• where you've obtained a person's details in the course of a sale or negotiations for a sale of a product or service;
  • where the messages are only marketing similar products or services; and
  • where the person is given a simple opportunity to refuse marketing when their details are collected, and if they don't opt out at this point, are given a simple way to do so in future messages.”

Continuing to rely on the “soft opt-in” as a legal basis for marketing to anyone registering with your online shop would therefore still appear to be a valid option.

BTO Solicitors goes further on their The Post GDPR and ‘Soft Opt-In’ For Marketing blog by advising:

“...if you can rely on another processing condition, then do - consent should be your last option and is generally not your only option.”
“There is an exception called the ‘soft opt-in’. This means that consent is not required if you are sending marketing message about similar products and services to your customers/clients or those you have negotiated with to provide products or services”
“This processing is not based on consent, but rather the legitimate interests processing condition and can only be relied up on by the organisation that collected the contact details, not third parties.”

Using consent as your legal basis for marketing

If you choose to change your legal basis for marketing to people who have registered with your online shop to consent then most likely you don’t have any so you will be starting from scratch. The ICO says:

“check your consent practices and your existing consents. Refresh your consents if they don’t meet the GDPR standard”

To begin with you should probably contact your existing mailing list asking for their consent, and in doing so expect to lose a significant chunk of it. You should also do this before the new regulation comes into force.

Whatever legal basis you choose for marketing to your registered customers you will need to document that in the privacy policy on your website.

Recording consent in FoodCommerce

We will be making some changes to FoodCommerce so individuals will be able to opt-in and opt-out of marketing consent at registration. They will also be able to change their consent in their account and you will be able to do similar in the control panel. GDPR requires us to keep a history so we will be keeping a record every time that changes. For customers who have registered before the 25th May we will initialise that change log with a “soft opt-in” record or similar.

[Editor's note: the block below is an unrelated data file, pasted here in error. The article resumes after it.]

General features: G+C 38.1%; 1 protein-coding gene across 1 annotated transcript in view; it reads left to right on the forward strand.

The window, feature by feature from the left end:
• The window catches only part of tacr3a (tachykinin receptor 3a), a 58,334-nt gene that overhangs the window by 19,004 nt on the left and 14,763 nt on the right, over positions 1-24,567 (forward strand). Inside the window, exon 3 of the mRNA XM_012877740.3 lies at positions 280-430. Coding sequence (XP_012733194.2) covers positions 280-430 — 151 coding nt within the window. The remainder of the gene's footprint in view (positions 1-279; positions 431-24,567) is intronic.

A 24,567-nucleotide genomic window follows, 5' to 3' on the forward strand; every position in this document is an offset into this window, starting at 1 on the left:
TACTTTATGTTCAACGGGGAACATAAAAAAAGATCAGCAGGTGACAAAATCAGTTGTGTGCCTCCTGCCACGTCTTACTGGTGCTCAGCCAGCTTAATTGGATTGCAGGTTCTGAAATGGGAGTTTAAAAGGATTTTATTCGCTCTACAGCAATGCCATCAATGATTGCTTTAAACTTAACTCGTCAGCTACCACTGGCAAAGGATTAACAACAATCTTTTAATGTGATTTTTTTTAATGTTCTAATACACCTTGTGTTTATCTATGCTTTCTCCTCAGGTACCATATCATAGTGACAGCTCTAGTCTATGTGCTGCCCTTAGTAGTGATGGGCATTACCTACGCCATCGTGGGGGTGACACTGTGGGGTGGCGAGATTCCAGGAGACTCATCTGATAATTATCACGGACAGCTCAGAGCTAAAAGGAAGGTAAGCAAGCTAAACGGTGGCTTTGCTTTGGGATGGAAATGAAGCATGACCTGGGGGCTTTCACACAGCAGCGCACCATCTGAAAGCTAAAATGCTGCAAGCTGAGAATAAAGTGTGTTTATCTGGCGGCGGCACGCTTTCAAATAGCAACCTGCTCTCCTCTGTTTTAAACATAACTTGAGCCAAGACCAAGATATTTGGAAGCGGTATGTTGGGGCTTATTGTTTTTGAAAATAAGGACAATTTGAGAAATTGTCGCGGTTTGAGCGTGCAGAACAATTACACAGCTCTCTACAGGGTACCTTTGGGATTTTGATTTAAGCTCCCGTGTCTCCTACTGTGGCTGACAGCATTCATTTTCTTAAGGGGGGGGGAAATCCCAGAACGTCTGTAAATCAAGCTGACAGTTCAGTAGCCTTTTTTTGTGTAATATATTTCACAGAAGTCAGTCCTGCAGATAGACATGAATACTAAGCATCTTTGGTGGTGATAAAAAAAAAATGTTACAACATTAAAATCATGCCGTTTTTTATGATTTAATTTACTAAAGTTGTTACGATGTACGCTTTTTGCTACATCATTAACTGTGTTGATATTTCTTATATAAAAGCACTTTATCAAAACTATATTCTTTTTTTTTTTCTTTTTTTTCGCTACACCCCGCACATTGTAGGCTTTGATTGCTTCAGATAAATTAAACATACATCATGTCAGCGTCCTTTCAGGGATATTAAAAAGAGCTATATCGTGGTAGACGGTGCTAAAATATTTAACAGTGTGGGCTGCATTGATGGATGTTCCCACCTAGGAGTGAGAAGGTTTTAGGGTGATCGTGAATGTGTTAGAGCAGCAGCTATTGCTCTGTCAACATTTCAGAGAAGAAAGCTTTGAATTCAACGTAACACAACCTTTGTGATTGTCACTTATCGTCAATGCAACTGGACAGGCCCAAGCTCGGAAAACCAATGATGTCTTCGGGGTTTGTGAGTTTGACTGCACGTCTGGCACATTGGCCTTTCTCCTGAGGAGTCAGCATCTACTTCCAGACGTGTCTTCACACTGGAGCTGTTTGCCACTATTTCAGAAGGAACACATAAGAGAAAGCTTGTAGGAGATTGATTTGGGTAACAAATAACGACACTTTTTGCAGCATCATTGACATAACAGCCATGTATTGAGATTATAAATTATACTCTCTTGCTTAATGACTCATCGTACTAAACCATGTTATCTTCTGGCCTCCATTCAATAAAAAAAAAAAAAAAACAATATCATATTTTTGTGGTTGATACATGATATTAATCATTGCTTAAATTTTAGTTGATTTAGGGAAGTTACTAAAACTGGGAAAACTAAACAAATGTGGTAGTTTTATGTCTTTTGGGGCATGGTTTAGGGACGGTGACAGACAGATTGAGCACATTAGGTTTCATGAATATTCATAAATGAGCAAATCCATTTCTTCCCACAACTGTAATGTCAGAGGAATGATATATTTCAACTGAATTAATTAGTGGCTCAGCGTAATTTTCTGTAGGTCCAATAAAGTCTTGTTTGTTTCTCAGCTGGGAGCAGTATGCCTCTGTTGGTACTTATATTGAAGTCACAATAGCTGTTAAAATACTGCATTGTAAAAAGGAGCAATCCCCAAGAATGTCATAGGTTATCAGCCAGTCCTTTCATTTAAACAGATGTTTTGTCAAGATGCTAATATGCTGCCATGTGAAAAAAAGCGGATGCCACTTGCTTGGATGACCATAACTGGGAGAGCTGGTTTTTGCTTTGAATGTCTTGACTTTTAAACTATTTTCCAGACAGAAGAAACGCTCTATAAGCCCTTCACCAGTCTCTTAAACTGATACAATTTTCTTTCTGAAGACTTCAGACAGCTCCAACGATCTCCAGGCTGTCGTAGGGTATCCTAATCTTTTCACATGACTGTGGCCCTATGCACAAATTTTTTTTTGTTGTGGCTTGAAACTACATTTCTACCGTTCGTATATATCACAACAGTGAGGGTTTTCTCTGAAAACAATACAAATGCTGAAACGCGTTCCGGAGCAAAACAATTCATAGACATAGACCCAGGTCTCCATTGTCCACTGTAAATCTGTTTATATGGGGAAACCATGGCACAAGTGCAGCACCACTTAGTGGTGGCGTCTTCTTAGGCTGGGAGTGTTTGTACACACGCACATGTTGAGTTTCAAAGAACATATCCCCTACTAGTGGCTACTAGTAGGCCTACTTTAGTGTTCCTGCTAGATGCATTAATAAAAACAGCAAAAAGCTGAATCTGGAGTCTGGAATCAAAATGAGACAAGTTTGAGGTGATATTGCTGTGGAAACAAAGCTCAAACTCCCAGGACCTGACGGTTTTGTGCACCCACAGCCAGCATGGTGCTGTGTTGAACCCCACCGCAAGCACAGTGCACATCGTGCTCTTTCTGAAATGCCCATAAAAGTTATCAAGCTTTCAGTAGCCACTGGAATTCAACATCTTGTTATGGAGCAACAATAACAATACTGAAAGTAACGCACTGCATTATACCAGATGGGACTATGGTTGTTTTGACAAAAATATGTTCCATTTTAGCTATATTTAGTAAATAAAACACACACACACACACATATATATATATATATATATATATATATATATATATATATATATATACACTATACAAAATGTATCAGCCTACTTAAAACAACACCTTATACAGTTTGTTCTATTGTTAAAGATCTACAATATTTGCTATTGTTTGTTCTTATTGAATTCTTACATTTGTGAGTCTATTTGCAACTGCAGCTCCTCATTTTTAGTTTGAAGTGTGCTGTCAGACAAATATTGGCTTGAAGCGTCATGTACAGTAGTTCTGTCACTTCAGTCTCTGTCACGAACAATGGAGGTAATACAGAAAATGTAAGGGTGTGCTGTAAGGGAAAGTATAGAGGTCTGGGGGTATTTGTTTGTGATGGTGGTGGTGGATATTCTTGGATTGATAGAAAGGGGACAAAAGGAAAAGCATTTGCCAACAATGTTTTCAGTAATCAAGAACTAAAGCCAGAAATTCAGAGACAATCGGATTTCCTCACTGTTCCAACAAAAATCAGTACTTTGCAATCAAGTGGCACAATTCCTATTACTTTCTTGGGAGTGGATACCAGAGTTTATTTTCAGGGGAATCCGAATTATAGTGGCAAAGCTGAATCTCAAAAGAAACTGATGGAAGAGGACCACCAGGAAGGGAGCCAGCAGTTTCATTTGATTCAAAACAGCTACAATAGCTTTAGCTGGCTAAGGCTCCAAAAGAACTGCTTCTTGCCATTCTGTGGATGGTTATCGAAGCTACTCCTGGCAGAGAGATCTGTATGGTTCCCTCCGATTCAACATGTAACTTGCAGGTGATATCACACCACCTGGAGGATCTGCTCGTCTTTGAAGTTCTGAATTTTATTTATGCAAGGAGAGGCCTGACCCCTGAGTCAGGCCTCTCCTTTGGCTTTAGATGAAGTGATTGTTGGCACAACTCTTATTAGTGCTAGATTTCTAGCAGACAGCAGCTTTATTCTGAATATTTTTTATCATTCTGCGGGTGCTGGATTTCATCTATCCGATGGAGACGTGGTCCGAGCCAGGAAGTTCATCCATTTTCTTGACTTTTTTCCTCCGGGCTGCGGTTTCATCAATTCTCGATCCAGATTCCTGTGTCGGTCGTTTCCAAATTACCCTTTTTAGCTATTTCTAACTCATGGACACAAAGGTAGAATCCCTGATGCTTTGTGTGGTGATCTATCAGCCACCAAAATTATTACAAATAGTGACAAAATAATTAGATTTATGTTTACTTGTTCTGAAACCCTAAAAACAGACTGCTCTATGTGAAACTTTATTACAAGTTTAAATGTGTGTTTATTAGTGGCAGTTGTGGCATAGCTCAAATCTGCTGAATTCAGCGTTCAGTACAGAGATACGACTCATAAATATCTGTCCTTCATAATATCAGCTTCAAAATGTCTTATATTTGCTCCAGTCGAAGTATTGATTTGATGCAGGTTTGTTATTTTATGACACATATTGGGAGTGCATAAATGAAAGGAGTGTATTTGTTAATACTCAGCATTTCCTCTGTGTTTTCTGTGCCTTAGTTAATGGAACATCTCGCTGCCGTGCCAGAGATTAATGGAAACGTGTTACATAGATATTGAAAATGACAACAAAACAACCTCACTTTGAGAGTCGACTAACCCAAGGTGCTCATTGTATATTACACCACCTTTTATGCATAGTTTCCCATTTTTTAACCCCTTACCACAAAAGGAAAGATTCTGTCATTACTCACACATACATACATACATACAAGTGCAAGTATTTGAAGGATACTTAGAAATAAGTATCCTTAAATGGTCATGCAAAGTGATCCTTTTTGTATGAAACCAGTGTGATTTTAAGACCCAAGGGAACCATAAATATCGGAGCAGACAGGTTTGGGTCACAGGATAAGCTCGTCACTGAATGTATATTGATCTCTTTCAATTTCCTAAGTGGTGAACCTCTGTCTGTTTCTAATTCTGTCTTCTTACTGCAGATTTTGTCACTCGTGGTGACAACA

To make consent work you will need to make changes to your registration and accounts pages. I will give you more information on what needs doing when we release the update.

If you are using a third party marketing application you will need to ensure that opt-in changes made in FoodCommerce are applied to that application. Again I will give you more information when we release the update.

Our sample terms and privacy policy

GDPR has caused me to make changes to the sample terms and privacy policy we provide in our support pages. Specifically I have added the legal basis for processing to the privacy policy and removed the £10 charge for an individual requesting their data as this is no longer permitted. In both terms and privacy I have removed “unless you agree otherwise” from the end of statements saying their data will not be shared with third parties.

If you used our sample terms and privacy policy as a basis for creating your own then you may need to make similar changes.


The legal basis for processing orders and marketing to registered customers needs adding to the privacy policy on your website. Deciding the legal basis for marketing is something you need to consider and if necessary you should take appropriate legal advice. We are making changes to FoodCommerce so if you decide to change your legal basis for marketing to consent you can make it work.

Tony Fear
Tony Fear